Too Much Stimulation, or Too Little?
At wedding receptions, you're likely to find two kinds of children tucked away under the banquet table. The first is usually accompanied by a bright-eyed, giggling cousin as the pair revels in the illicit thrill of stolen champagne or other contraband. For the second, the cool folds of the tablecloth offer a temporary sanctuary from the noise, bustle, and business of the whole occasion.
Psychologists have known for years that different people feel comfortable with different levels of stimulation. Similar to the thermostat on your central heating that turns off the furnace when it gets too hot or fires up the system when the temperature drops below its setting, we all tend to adjust our environment to keep levels of stimulation within the range that suits us.
People who like to keep the stimulation setting high are the extroverts. These are the outgoing, 24-hour party animals whose high-octane lifestyle feeds their need for sensation and excitement. At the other end of the spectrum are the extreme introverts, who are more likely to be found curled up on the sofa with a glass of wine and a good book.
Such differences are hard-wired into the brain and are linked to the way the brain responds to arousal. This doesn't mean that introverts never want to let their hair down or that extroverts never stand still. However, the contrasting lifestyles of high-scoring introverts and extroverts is some indication of how driven we are to keep our general level of arousal within the range that suits us.
When we're not able to do this, we become stressed. In fact, the stress response is one of the feedback mechanisms that lets us know we are out of our stimulation comfort zone. Most of us are already aware that overstimulation can have a powerful effect on children. Attend any children's birthday party, and you can witness the results for yourself. For every wild child jumping on your sofa or trying to sling jelly across the room, there will be tear-stained casualties for whom the whole event is proving just too much. However, we are less tuned into the fact that when the stimulation level drops below what we require, this can be equally stressful for us.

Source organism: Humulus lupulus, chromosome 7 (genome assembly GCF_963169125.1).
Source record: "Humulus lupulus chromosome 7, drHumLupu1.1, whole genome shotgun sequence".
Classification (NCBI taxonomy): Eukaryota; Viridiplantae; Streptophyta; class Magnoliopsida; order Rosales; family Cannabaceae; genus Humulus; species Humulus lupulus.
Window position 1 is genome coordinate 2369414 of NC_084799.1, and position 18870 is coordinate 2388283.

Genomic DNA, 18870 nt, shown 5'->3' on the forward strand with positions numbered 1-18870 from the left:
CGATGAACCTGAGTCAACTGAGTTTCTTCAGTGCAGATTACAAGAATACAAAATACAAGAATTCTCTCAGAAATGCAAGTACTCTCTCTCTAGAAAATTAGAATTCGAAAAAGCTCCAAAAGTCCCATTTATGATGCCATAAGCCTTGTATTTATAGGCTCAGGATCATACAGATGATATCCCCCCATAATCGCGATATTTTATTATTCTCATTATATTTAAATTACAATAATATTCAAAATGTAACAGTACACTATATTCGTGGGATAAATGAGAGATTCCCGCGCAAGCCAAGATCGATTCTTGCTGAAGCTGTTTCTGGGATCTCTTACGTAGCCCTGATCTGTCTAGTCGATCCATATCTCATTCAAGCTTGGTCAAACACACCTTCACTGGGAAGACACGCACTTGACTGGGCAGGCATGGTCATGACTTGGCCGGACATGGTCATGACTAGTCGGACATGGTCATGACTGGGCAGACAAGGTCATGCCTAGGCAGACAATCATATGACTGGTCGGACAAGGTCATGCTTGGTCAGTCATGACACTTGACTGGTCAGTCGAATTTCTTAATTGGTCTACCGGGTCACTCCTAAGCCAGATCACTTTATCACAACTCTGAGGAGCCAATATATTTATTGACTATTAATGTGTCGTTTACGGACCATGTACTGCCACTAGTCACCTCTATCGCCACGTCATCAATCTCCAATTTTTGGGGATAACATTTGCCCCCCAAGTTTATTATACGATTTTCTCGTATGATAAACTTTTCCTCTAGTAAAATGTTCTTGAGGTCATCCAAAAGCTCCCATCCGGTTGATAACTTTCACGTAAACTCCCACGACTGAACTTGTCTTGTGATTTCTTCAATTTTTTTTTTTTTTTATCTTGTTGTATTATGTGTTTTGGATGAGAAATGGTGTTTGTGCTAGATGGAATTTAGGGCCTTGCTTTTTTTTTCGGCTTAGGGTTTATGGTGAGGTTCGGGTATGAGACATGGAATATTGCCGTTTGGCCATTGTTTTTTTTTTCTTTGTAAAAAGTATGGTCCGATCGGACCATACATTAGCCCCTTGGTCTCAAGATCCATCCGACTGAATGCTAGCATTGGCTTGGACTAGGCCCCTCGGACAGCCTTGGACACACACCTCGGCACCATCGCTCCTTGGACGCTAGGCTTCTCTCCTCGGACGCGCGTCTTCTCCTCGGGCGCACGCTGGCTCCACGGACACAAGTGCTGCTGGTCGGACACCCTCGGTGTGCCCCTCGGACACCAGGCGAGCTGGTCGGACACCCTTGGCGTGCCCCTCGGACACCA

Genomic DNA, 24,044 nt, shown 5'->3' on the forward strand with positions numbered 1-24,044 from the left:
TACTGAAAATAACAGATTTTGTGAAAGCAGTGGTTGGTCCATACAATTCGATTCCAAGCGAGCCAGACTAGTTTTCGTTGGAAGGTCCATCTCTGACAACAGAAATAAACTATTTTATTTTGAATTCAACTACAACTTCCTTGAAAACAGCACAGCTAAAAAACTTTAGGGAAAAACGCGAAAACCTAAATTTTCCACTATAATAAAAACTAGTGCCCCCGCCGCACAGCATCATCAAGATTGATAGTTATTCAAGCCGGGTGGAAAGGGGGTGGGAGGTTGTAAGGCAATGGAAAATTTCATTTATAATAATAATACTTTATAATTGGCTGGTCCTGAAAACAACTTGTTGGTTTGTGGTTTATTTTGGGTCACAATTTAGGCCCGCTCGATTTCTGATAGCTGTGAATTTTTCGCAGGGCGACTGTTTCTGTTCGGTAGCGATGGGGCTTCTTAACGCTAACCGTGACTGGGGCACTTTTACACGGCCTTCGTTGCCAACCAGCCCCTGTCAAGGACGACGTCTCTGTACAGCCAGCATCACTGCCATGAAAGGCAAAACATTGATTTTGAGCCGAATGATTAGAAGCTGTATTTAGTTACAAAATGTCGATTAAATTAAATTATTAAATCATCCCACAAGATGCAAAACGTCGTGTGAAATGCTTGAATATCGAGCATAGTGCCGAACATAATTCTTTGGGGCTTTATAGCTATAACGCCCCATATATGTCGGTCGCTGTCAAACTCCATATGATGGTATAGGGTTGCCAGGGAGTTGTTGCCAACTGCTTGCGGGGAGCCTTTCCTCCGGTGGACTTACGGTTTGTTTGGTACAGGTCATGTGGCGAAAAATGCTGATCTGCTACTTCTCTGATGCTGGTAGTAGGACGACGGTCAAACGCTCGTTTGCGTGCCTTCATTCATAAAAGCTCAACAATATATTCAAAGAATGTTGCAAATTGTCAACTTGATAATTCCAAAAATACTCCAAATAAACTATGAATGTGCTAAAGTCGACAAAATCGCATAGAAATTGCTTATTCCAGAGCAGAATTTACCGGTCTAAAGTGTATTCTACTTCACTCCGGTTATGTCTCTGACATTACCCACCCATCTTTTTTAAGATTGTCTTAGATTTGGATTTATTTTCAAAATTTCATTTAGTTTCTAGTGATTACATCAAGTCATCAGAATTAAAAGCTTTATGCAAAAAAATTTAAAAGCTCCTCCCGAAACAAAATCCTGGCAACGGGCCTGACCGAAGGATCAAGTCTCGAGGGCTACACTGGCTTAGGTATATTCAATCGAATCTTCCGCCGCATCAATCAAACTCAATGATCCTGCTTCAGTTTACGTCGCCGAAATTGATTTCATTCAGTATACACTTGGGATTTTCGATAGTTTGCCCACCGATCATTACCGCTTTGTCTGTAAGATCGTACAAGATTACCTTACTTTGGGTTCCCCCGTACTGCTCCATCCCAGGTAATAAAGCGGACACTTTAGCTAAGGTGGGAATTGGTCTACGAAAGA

Too much or too little stimulation can be bad for children. All children need and want different levels of action and quiet. Get to know your children—and help them get to know themselves.
Boredom is difficult to tolerate, and many children find it unbearable. Most of us recognize that an overstimulated child is likely to have trouble managing behavior, but the same can be said of an understimulated one. One of the first steps that a dog trainer takes with a disobedient or aggressive dog is to make sure that the animal is getting adequate exercise. Understimulated children will resort to desperate measures to get their arousal level back into a more temperate range. You can see this in the way that children strapped into the back of a car for long periods resort to bickering with each other, in an attempt to raise the level of excitement in the immediate environment. Alternatively, they might try to provoke you with a relentless round of "Are we there yet?"—style interrogation.